The speaker said that in the United States scrofula was a household disease. How did it originate? We eat scrofula in the shape of sausages and pork steaks. This disease originated from eating unhealthy pork, and it was well known that in Cincinnati nine pigs out of every dozen killed exhibited diseased livers. So with oxen and with calves. We like flesh meat in proportion to its fatness-—that is, to its unhealthiness. He maintained, also, that flesh was not by far so strengthening as a vegetable diet. The popular notion to the contrary was a gross fallacy. He showed its injurious effect on the constitution of children, (at this part of his discourse a disturbance was occasioned by a lady in the gallery requesting the orator to be good enough to put her name down as a beef eater.] By eating animal food, man was prematurely developed—-the marriage relation was entered into before nature intended that it should be. Vegetarians possessed one quality which few fatherless possessed-—they could think clearly whenever they pleased, and stop thinking whenever they pleased, which was an invaluable power. By adhering to a vegetable diet the design of nature was answered; the Soul was the King of the body. The speaker was greatly applauded in concluding his address.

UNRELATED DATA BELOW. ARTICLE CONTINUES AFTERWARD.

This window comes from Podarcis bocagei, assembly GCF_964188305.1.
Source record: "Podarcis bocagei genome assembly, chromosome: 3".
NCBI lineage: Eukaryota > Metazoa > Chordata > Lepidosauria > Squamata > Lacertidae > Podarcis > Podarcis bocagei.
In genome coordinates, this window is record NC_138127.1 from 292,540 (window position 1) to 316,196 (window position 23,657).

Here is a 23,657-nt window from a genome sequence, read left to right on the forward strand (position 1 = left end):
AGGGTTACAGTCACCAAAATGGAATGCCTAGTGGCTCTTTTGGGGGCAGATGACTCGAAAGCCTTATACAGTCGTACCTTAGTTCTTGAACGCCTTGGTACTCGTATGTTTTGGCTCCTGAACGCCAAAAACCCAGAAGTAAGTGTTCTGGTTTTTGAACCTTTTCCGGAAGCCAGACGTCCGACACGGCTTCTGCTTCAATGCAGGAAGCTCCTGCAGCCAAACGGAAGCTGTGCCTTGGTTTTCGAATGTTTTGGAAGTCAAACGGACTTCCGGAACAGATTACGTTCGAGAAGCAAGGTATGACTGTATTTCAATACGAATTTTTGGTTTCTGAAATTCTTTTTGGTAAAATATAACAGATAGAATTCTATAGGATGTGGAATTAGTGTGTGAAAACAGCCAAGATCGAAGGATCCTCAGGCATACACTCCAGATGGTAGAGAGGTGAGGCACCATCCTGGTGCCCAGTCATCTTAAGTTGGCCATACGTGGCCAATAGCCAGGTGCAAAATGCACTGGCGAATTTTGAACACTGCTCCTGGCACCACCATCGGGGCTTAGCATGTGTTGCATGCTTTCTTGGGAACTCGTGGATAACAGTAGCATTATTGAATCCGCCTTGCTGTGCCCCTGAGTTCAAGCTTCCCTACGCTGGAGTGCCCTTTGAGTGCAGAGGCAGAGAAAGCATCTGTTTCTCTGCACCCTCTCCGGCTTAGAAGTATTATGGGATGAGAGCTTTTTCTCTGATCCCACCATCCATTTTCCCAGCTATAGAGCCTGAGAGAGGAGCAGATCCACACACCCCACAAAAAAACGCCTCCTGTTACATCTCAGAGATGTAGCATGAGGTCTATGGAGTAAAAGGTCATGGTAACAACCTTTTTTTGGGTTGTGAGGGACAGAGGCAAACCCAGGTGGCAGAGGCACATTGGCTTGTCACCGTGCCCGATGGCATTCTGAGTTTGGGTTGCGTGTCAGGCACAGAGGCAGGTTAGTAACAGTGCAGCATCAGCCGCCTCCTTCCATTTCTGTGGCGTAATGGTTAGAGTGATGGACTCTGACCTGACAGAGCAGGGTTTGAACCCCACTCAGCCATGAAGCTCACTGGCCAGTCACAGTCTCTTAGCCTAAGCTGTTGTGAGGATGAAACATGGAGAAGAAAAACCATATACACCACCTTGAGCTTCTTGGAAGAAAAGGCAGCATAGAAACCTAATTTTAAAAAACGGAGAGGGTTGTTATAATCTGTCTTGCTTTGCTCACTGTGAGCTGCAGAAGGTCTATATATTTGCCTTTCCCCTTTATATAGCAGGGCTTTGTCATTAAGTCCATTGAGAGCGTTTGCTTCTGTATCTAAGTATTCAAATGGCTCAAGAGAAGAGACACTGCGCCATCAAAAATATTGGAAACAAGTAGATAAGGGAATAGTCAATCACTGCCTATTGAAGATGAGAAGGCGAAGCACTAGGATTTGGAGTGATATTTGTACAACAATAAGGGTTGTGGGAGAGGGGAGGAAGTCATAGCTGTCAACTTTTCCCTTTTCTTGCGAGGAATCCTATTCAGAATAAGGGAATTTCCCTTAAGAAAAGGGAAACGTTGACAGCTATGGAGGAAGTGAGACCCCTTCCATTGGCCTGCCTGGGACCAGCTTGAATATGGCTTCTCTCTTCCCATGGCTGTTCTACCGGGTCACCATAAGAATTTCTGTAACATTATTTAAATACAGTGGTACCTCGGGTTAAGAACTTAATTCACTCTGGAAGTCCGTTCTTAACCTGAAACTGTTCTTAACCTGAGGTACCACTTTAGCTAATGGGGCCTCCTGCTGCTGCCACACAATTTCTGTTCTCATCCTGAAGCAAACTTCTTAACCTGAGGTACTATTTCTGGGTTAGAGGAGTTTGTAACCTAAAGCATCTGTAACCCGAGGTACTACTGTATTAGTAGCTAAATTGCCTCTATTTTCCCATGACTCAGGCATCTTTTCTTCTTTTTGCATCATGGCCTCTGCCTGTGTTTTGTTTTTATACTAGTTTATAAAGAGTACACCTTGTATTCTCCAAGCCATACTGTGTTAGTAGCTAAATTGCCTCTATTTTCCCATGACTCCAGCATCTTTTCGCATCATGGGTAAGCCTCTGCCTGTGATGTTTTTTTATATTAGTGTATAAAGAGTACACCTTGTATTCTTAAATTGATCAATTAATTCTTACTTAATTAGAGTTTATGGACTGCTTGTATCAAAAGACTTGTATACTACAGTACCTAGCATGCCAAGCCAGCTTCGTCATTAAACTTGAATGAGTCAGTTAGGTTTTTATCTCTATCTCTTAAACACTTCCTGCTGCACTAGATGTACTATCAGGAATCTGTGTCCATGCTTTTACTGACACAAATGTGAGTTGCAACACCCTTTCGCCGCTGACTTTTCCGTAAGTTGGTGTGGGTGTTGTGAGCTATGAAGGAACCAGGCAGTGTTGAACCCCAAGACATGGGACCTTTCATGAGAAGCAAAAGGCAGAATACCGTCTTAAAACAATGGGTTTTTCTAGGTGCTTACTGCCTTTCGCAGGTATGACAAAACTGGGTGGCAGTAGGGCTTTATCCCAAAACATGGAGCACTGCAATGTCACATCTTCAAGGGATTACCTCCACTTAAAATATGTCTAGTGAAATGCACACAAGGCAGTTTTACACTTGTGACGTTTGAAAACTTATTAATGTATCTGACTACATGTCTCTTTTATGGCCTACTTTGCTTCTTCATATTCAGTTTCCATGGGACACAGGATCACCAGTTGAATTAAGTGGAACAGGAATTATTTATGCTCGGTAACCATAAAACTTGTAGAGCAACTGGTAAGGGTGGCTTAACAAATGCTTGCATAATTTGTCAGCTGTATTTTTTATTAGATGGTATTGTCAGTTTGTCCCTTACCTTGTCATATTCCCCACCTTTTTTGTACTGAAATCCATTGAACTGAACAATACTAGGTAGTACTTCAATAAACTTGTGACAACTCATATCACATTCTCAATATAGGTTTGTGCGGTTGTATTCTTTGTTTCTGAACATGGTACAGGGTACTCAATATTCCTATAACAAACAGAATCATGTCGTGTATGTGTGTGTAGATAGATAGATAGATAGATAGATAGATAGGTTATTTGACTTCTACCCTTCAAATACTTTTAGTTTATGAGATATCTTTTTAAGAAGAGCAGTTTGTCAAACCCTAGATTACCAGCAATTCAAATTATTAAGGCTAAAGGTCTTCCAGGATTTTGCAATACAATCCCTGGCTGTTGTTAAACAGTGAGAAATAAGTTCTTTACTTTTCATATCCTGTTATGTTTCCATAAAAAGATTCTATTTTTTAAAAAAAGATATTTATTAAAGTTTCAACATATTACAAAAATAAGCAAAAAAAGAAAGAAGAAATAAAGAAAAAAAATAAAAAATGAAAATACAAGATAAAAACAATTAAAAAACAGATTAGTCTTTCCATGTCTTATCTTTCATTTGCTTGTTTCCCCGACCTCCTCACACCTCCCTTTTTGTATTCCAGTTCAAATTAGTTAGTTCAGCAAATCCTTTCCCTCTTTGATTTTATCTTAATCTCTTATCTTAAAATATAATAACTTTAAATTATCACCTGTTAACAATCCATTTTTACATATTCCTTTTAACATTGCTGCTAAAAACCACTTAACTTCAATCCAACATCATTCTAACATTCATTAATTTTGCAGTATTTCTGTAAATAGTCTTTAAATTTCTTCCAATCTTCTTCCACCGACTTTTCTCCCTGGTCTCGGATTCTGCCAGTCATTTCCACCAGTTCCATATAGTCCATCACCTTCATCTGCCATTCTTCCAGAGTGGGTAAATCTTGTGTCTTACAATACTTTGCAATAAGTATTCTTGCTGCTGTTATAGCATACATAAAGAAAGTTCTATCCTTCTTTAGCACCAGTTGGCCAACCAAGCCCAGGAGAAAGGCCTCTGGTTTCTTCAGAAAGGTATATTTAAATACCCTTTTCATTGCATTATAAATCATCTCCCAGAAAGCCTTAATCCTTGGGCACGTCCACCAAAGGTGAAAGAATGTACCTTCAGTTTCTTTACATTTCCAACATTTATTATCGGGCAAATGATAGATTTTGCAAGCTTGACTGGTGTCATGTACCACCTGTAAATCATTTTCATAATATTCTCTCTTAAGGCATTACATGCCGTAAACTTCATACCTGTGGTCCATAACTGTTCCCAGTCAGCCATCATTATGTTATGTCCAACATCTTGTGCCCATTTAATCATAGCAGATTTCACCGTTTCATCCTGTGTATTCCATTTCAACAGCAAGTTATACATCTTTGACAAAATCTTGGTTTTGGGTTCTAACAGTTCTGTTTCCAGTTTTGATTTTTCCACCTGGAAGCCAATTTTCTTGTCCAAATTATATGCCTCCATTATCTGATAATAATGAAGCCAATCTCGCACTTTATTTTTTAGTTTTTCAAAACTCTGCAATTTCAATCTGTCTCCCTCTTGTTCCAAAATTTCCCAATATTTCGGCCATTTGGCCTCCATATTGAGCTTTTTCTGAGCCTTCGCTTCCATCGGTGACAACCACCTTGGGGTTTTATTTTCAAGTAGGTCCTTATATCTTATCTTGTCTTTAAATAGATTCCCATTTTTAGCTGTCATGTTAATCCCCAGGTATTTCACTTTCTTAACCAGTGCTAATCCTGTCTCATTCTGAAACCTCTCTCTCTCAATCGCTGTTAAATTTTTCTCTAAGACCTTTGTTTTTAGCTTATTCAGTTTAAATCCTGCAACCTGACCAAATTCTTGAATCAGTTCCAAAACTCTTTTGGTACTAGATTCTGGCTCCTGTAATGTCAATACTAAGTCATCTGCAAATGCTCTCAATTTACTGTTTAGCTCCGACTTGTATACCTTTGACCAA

A gentleman whose name was not given made a few witty remarks. He alluded to the filthy practice of ladies taking snuff. He believed that Nature had not made the noses of females for snuff receptacles, because, if it had, they would have been turned upwards. [Laughter.]